FORMAL contacts are likely to be made this week between Fianna Fáil and the Green party on the renegotiation of the programme for government amid signs that Fianna Fáil may be open to a reform of the system of corporate donations.

While there was initial communication between the two parties earlier in the summer, the process will only begin in earnest this week. It is likely to involve an exchange of documents and an initial meeting between Taoiseach Brian Cowen and environment minister John Gormley, before formal discussions between the two teams of negotiators get under way in the coming weeks.

Any renegotiation of the programme for government will require the endorsement of two-thirds of the Green membership at a special convention in early October. It is therefore accepted that the Green leadership, already under pressure from the grassroots over the Nama proposal, will need to show they obtained serious concessions during the negotiations.

The Green leadership is declining to be drawn on its wish-list but it is believed that a ban on corporate donations, education, the Dublin metro line and electoral reform are all key issues for the party.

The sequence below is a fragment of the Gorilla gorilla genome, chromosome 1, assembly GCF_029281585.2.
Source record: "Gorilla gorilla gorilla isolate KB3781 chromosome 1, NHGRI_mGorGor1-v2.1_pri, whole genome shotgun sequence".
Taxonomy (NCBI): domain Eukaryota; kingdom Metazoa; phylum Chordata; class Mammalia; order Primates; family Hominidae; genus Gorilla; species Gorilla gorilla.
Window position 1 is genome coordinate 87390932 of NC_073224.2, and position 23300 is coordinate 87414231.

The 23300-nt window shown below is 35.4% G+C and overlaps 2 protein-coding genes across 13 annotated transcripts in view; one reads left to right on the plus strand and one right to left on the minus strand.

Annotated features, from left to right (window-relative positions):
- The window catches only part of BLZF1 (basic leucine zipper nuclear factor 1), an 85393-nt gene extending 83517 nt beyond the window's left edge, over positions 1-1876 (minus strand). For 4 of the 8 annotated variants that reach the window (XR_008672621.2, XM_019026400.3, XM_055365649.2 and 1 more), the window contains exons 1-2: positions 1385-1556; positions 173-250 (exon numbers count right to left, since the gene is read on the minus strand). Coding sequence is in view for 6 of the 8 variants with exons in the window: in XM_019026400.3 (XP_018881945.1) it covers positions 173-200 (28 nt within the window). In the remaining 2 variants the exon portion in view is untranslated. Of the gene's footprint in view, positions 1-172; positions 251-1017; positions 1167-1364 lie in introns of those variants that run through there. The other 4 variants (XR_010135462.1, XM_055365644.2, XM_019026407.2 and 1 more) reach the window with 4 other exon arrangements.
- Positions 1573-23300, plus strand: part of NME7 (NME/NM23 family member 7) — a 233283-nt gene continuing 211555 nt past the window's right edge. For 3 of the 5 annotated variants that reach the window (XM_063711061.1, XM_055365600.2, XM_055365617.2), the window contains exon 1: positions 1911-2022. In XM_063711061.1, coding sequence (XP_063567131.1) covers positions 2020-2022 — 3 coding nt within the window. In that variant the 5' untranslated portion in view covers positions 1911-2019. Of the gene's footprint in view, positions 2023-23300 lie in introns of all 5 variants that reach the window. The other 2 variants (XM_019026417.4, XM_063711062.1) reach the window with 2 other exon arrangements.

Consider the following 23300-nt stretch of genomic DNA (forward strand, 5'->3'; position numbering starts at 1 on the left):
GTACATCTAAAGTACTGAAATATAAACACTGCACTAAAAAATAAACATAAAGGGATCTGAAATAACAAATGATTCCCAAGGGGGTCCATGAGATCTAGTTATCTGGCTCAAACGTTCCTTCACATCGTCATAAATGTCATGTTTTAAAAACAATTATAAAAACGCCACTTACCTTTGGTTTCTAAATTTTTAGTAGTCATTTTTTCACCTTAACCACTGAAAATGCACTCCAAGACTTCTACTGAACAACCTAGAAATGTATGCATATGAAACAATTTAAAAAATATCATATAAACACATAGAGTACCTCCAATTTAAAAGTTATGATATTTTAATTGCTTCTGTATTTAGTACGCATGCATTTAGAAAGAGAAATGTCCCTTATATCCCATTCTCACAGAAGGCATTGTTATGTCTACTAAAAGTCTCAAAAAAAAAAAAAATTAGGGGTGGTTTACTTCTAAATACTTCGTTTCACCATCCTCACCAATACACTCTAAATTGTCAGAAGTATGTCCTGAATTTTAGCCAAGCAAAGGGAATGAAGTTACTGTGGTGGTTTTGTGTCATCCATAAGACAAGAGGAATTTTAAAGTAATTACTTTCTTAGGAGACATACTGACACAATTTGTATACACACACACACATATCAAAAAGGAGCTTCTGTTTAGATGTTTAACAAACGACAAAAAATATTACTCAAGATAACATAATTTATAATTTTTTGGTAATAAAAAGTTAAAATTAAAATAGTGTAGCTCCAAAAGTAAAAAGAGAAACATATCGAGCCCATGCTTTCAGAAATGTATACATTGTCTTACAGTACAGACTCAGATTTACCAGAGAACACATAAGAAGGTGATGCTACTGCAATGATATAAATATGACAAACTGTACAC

There is speculation that Taoiseach Brian Cowen may be open to reform in the area of corporate donations, which may include measures to increase transparency as to who is making a donation.

"There is a view in Fianna Fáil – I wouldn't say it's universal – that it might be time to change and make a virtue out of a necessity," one close observer said.

Education is likely to prove a key sticking point in the negotiations. The proposed reintroduction of some form of third-level fees – about which Green TDs are particularly concerned – is also likely to form part of the negotiations.

Informed government sources believe it should be possible to satisfy Green concerns on Nama and note that any move by Nama-sceptics in the party to force the leadership to vote against the legislation will require a two-thirds majority, which they are highly unlikely to achieve.

However, the sources accept that in turn it will be difficult for the leadership to secure two-thirds support for the programme for government.

Against that, sources close to both parties stress the good relationship that exists between them..

"You can't make any assumptions but the chemistry is good," one said.